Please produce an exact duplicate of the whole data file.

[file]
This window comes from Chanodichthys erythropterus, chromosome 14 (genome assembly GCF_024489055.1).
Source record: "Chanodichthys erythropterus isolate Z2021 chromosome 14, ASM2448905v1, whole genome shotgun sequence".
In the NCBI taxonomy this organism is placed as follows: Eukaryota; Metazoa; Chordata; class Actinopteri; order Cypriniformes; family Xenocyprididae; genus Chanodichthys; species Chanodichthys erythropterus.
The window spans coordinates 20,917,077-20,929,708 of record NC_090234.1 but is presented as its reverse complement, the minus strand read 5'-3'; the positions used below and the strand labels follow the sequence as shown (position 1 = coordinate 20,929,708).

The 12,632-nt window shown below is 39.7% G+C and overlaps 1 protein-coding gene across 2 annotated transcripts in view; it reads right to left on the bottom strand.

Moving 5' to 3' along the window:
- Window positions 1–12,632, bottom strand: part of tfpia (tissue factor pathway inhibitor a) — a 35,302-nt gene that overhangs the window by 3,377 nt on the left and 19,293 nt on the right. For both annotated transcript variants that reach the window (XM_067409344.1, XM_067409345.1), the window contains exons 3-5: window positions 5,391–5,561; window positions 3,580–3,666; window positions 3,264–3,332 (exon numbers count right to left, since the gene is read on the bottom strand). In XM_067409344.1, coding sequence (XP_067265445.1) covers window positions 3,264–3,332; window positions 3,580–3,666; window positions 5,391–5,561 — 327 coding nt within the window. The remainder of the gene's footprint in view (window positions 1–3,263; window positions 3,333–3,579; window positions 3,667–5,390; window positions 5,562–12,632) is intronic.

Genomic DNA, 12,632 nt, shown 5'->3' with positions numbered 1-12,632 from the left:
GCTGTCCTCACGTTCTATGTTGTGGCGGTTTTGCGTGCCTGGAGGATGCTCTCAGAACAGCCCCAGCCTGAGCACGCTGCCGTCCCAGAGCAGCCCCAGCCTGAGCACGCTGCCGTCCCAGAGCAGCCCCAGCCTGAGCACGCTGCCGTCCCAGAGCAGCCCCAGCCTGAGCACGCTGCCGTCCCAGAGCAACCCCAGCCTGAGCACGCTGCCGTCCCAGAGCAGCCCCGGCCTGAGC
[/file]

This window comes from Chanodichthys erythropterus, chromosome 14 (genome assembly GCF_024489055.1).
Source record: "Chanodichthys erythropterus isolate Z2021 chromosome 14, ASM2448905v1, whole genome shotgun sequence".
In the NCBI taxonomy this organism is placed as follows: Eukaryota; Metazoa; Chordata; class Actinopteri; order Cypriniformes; family Xenocyprididae; genus Chanodichthys; species Chanodichthys erythropterus.
The window spans coordinates 20,917,077-20,929,708 of record NC_090234.1 but is presented as its reverse complement, the minus strand read 5'-3'; the positions used below and the strand labels follow the sequence as shown (position 1 = coordinate 20,929,708).

The 12,632-nt window shown below is 39.7% G+C and overlaps 1 protein-coding gene across 2 annotated transcripts in view; it reads right to left on the bottom strand.

Moving 5' to 3' along the window:
- Window positions 1–12,632, bottom strand: part of tfpia (tissue factor pathway inhibitor a) — a 35,302-nt gene that overhangs the window by 3,377 nt on the left and 19,293 nt on the right. For both annotated transcript variants that reach the window (XM_067409344.1, XM_067409345.1), the window contains exons 3-5: window positions 5,391–5,561; window positions 3,580–3,666; window positions 3,264–3,332 (exon numbers count right to left, since the gene is read on the bottom strand). In XM_067409344.1, coding sequence (XP_067265445.1) covers window positions 3,264–3,332; window positions 3,580–3,666; window positions 5,391–5,561 — 327 coding nt within the window. The remainder of the gene's footprint in view (window positions 1–3,263; window positions 3,333–3,579; window positions 3,667–5,390; window positions 5,562–12,632) is intronic.

Genomic DNA, 12,632 nt, shown 5'->3' with positions numbered 1-12,632 from the left:
GCTGTCCTCACGTTCTATGTTGTGGCGGTTTTGCGTGCCTGGAGGATGCTCTCAGAACAGCCCCAGCCTGAGCACGCTGCCGTCCCAGAGCAGCCCCAGCCTGAGCACGCTGCCGTCCCAGAGCAGCCCCAGCCTGAGCACGCTGCCGTCCCAGAGCAGCCCCAGCCTGAGCACGCTGCCGTCCCAGAGCAACCCCAGCCTGAGCACGCTGCCGTCCCAGAGCAGCCCCGGCCTGAGC